Facile and Robust Fabrication of Sub-100nm Poly(lactic-co-glycolic acid) Nanoparticle-Based Drug Delivery Vehicles Via Self-Assembly

Tuesday, October 18, 2011: 1:42 PM
M100 J (Minneapolis Convention Center)
Gang Ruan, Department of Chemical and Biomolecular Engineering, The Ohio State University, Columbus, OH, Kalpesh Mahajan, Chemical and Biomolecular Engineering, The Ohio State University and Jessica Winter, Chemical and Biomolecular Engineering, The Ohio State University, Columbus, OH

Controlled drug release using polymer (most commonly poly(lactic-co-glycolic acid), or PLGA) nanoparticles has achieved great success including clinical validations. However, it has been challenging to produce PLGA-based nanoparticles smaller than 200 nm. It has been well established that smaller particle size leads to superior performance in biodistribution and tumor penetration. Although the “nanoprecipitation method” has been shown to result in smaller particles, in practice this process is difficult to control. Here we report a novel approach, which is based on a bottom-up rather than top-down process, to produce PLGA nanoparticles that have particle sizes well below 100 nm.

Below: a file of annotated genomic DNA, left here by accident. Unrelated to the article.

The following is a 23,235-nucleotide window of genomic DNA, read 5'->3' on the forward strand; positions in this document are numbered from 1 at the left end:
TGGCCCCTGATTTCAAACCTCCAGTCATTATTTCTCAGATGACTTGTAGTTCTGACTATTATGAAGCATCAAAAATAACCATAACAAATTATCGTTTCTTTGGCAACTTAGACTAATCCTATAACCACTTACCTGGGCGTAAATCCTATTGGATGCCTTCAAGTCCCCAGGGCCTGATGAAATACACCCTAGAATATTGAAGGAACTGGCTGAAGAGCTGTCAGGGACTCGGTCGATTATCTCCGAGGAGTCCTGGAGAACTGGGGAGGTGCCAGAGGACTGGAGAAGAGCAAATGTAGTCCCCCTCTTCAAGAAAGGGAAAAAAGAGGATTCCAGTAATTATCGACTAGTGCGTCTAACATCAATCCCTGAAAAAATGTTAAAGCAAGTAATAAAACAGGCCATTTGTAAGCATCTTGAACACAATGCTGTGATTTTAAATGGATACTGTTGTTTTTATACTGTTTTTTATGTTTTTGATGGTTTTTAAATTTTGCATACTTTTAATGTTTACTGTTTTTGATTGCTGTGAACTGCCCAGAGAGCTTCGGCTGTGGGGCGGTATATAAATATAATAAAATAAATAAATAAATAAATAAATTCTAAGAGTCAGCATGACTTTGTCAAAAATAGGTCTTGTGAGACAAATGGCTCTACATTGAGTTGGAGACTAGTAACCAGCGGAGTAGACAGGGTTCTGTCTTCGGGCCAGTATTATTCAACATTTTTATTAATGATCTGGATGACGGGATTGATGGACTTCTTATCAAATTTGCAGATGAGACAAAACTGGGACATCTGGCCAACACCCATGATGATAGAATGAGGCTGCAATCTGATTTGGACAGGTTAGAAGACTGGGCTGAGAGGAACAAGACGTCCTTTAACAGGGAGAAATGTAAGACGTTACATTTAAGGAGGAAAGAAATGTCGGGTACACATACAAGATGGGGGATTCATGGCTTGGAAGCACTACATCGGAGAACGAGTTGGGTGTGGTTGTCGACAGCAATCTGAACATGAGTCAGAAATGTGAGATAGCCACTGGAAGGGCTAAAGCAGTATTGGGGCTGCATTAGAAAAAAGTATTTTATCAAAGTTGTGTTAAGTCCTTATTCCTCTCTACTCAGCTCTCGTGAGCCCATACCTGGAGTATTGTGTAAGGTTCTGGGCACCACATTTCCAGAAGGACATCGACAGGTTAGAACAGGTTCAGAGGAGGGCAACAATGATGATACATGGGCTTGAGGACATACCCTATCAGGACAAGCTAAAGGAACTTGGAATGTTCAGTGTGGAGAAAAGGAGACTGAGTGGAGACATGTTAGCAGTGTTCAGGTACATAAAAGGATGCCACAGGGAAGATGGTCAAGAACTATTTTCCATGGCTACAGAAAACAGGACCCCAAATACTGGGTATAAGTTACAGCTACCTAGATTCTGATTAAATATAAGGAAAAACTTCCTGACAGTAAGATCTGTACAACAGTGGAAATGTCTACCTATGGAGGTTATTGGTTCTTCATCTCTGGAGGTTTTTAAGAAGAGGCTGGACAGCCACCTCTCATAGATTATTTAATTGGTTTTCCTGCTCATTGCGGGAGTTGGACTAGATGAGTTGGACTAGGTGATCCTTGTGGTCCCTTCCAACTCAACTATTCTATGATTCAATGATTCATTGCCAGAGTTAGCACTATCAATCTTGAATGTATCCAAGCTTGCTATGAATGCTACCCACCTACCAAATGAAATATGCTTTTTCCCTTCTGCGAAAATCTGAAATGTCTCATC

This novel method involves using micelles as a template for self-assembly of PLGA. Amphiphilic poly(styrene-co-ethylene glycol) molecules were mixed with PLGA to form micelles with particle size approximately 50 nm. Because this method is based on self-assembly, the process is highly robust and no external energy input is required. Dexamethasone was used as a model drug to examine the potential of PLGA-micelles for controlled drug release. It was found that, compared with PLGA nanoparticles fabricated by the conventional solvent extraction method, PLGA-micelles led to significantly lower initial drug release burst. Noting that PLGA acts as an encapsulant within the fixed micelle nano-container, this technology offers a simple way to modulate drug release without changing particle size and surface chemistry, which determine the transport behavior of nanoparticles in biological environments.

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